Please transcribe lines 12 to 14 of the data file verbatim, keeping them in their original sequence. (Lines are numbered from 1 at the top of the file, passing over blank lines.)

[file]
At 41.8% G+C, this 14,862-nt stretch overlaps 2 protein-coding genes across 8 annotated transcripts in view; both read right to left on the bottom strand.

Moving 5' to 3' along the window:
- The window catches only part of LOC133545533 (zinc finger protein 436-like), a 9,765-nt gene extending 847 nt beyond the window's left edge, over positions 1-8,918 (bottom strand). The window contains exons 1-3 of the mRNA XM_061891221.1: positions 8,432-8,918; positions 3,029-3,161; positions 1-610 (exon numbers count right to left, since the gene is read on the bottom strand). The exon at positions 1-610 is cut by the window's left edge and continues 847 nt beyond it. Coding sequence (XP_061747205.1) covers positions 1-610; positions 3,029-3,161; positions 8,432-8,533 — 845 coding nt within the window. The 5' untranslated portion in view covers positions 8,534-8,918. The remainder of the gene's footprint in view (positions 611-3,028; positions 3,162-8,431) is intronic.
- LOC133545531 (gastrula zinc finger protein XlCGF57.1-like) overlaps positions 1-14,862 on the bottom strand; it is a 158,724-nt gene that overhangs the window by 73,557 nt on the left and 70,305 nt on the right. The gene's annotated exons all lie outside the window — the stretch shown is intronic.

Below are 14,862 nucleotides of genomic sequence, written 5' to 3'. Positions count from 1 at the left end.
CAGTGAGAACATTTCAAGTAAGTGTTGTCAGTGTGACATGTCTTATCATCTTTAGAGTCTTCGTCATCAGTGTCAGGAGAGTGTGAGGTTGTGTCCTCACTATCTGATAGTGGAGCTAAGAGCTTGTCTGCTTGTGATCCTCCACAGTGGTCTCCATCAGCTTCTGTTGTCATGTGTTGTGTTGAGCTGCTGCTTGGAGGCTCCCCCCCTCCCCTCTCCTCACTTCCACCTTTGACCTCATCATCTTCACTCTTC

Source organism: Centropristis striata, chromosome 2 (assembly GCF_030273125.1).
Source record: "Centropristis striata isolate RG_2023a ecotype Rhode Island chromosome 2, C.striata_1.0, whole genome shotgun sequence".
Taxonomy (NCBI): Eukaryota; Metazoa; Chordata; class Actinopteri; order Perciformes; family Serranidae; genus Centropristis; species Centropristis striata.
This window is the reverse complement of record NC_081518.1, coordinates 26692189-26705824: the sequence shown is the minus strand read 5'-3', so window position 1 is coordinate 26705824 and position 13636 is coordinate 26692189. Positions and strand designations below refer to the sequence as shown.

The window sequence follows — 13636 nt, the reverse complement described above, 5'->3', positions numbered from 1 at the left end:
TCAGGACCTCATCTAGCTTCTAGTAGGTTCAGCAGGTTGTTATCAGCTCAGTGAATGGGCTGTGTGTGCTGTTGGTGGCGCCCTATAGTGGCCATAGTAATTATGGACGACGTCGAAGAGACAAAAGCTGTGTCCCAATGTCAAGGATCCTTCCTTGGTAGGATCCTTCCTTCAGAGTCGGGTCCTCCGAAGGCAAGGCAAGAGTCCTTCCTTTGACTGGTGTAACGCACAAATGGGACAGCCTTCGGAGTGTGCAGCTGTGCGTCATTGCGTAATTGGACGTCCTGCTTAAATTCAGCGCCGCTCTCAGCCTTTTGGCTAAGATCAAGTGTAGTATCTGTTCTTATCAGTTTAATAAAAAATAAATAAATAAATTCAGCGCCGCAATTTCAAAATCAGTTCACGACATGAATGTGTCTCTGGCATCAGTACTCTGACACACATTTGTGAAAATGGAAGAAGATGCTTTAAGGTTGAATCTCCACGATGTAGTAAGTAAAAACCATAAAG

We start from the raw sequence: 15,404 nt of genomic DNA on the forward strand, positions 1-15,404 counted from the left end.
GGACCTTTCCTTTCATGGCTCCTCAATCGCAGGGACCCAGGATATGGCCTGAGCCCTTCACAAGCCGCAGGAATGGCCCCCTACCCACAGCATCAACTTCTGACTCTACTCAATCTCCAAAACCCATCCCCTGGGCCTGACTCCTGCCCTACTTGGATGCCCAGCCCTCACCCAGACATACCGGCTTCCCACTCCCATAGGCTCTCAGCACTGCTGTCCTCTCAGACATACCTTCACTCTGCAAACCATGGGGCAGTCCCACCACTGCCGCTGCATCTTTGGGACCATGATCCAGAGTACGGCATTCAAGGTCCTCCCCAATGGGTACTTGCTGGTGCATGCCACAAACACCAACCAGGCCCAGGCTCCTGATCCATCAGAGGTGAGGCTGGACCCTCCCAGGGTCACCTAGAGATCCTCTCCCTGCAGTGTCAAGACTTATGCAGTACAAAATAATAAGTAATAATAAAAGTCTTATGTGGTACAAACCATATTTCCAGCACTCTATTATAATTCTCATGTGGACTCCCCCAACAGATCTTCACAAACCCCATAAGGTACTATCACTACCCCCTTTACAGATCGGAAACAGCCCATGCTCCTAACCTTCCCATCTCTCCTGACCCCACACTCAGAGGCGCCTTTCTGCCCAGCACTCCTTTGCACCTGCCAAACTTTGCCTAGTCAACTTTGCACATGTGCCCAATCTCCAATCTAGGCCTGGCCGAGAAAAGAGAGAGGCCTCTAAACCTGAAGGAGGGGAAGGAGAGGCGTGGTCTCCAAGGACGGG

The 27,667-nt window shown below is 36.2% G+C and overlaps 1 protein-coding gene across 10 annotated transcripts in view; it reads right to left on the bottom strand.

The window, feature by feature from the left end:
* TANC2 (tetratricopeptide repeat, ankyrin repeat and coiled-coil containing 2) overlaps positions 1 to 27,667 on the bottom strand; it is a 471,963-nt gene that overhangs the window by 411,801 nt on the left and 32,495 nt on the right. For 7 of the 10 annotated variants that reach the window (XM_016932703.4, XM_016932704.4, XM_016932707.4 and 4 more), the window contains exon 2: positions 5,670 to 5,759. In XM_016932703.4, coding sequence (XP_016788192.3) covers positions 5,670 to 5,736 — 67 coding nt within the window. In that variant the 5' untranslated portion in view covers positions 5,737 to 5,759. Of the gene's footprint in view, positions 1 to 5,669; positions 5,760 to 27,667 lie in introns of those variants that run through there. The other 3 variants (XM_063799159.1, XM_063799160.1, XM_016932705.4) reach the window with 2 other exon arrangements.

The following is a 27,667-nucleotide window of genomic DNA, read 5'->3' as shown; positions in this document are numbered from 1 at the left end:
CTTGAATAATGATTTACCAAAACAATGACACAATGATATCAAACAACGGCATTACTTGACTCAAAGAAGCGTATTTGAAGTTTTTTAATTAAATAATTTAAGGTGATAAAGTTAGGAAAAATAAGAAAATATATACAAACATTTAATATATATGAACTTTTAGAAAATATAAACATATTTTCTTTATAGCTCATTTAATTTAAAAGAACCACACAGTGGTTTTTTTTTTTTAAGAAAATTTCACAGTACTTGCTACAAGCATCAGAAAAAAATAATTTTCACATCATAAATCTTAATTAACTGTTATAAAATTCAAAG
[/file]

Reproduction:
TCAGGACCTCATCTAGCTTCTAGTAGGTTCAGCAGGTTGTTATCAGCTCAGTGAATGGGCTGTGTGTGCTGTTGGTGGCGCCCTATAGTGGCCATAGTAATTATGGACGACGTCGAAGAGACAAAAGCTGTGTCCCAATGTCAAGGATCCTTCCTTGGTAGGATCCTTCCTTCAGAGTCGGGTCCTCCGAAGGCAAGGCAAGAGTCCTTCCTTTGACTGGTGTAACGCACAAATGGGACAGCCTTCGGAGTGTGCAGCTGTGCGTCATTGCGTAATTGGACGTCCTGCTTAAATTCAGCGCCGCTCTCAGCCTTTTGGCTAAGATCAAGTGTAGTATCTGTTCTTATCAGTTTAATAAAAAATAAATAAATAAATTCAGCGCCGCAATTTCAAAATCAGTTCACGACATGAATGTGTCTCTGGCATCAGTACTCTGACACACATTTGTGAAAATGGAAGAAGATGCTTTAAGGTTGAATCTCCACGATGTAGTAAGTAAAAACCATAAAG

We start from the raw sequence: 15,404 nt of genomic DNA on the forward strand, positions 1-15,404 counted from the left end.
GGACCTTTCCTTTCATGGCTCCTCAATCGCAGGGACCCAGGATATGGCCTGAGCCCTTCACAAGCCGCAGGAATGGCCCCCTACCCACAGCATCAACTTCTGACTCTACTCAATCTCCAAAACCCATCCCCTGGGCCTGACTCCTGCCCTACTTGGATGCCCAGCCCTCACCCAGACATACCGGCTTCCCACTCCCATAGGCTCTCAGCACTGCTGTCCTCTCAGACATACCTTCACTCTGCAAACCATGGGGCAGTCCCACCACTGCCGCTGCATCTTTGGGACCATGATCCAGAGTACGGCATTCAAGGTCCTCCCCAATGGGTACTTGCTGGTGCATGCCACAAACACCAACCAGGCCCAGGCTCCTGATCCATCAGAGGTGAGGCTGGACCCTCCCAGGGTCACCTAGAGATCCTCTCCCTGCAGTGTCAAGACTTATGCAGTACAAAATAATAAGTAATAATAAAAGTCTTATGTGGTACAAACCATATTTCCAGCACTCTATTATAATTCTCATGTGGACTCCCCCAACAGATCTTCACAAACCCCATAAGGTACTATCACTACCCCCTTTACAGATCGGAAACAGCCCATGCTCCTAACCTTCCCATCTCTCCTGACCCCACACTCAGAGGCGCCTTTCTGCCCAGCACTCCTTTGCACCTGCCAAACTTTGCCTAGTCAACTTTGCACATGTGCCCAATCTCCAATCTAGGCCTGGCCGAGAAAAGAGAGAGGCCTCTAAACCTGAAGGAGGGGAAGGAGAGGCGTGGTCTCCAAGGACGGG